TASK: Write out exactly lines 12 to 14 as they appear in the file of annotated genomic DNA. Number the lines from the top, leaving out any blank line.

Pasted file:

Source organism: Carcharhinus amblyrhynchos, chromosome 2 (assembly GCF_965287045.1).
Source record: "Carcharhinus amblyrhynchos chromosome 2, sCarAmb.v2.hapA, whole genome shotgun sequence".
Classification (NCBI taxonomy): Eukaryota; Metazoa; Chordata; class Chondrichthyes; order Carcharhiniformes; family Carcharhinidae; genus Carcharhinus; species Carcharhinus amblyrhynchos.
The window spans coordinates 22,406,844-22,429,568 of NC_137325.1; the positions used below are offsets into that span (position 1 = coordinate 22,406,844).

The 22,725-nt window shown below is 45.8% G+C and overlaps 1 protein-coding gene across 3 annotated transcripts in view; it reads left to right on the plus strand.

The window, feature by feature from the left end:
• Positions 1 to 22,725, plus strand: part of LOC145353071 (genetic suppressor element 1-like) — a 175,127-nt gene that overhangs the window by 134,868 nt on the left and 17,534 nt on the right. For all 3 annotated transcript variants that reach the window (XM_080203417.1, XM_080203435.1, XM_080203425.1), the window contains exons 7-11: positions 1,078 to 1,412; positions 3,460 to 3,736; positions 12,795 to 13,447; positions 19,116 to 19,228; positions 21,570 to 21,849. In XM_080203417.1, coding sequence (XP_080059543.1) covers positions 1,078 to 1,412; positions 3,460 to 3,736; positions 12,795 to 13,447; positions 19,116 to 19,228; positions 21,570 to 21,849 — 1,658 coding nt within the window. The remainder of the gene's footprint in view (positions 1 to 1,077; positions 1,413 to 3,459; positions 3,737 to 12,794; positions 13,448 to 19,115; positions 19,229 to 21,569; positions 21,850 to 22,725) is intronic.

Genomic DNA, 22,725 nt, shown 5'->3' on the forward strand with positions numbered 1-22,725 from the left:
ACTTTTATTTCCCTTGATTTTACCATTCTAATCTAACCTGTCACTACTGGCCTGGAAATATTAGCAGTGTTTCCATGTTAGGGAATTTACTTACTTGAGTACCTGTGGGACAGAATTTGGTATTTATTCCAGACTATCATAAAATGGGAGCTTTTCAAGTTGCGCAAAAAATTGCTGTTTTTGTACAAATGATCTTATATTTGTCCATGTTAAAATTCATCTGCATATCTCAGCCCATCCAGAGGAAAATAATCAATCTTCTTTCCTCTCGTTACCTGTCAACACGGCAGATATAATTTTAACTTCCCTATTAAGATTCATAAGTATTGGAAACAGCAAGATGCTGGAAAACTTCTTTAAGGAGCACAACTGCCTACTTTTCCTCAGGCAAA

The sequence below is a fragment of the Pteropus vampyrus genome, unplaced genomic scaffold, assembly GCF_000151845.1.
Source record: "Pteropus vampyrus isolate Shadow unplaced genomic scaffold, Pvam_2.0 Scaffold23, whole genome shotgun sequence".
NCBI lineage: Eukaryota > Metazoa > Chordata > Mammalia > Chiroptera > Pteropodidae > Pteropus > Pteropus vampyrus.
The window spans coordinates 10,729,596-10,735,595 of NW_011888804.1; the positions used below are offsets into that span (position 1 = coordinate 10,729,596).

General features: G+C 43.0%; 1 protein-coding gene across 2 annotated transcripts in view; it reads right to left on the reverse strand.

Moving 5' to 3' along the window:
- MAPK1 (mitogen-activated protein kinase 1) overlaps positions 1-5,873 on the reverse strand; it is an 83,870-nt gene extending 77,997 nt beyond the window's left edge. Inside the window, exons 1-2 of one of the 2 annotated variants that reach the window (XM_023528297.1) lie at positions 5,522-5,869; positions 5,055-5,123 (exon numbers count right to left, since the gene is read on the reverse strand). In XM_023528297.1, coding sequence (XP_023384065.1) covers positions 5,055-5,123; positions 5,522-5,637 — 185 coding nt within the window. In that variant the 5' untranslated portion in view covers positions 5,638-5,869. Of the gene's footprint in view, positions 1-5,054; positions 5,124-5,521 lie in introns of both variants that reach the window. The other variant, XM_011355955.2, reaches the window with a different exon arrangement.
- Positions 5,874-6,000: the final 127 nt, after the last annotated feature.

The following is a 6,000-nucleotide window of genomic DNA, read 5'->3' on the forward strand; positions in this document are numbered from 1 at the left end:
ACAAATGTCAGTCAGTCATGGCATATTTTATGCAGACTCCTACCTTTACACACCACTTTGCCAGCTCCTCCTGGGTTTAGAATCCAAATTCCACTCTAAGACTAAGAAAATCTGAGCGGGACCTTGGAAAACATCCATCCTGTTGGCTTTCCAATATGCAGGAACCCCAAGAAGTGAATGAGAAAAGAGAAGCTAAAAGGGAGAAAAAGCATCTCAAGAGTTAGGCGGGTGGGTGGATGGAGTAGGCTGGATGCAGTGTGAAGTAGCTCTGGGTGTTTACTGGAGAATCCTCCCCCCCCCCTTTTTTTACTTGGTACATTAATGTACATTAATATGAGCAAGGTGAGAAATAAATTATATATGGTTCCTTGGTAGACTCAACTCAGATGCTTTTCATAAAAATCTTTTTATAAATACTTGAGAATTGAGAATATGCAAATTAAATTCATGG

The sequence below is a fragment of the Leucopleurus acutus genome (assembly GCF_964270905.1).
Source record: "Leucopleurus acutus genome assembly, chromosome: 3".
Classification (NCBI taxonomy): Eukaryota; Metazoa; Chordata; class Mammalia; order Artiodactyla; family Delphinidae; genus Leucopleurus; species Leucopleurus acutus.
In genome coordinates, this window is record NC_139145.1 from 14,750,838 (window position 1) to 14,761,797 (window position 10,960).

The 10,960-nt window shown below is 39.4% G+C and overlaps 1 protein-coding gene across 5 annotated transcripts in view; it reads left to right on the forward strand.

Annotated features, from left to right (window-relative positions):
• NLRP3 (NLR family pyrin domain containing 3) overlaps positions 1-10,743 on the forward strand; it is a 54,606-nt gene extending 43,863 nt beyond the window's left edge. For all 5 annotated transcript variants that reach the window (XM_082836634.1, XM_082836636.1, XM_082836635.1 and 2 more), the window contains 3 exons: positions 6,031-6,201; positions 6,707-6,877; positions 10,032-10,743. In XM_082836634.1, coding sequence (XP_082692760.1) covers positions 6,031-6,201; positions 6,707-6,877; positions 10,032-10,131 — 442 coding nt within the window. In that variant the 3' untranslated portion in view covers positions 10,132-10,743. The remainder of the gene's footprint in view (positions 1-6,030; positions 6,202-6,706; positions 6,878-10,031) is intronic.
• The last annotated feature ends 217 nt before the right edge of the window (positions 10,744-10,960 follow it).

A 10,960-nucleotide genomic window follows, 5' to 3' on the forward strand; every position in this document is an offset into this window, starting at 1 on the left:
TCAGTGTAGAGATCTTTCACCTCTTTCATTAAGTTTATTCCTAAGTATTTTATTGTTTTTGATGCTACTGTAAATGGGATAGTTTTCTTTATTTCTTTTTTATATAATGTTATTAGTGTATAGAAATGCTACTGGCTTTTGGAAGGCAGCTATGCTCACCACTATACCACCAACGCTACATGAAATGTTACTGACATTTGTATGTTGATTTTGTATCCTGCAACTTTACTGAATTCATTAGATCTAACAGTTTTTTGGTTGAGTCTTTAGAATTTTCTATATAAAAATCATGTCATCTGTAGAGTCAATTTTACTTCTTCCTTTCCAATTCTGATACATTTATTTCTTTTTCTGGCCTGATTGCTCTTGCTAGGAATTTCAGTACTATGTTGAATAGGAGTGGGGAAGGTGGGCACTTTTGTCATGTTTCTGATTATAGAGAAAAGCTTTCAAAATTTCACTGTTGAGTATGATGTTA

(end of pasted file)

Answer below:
NCBI lineage: Eukaryota > Metazoa > Chordata > Mammalia > Chiroptera > Pteropodidae > Pteropus > Pteropus vampyrus.
The window spans coordinates 10,729,596-10,735,595 of NW_011888804.1; the positions used below are offsets into that span (position 1 = coordinate 10,729,596).

General features: G+C 43.0%; 1 protein-coding gene across 2 annotated transcripts in view; it reads right to left on the reverse strand.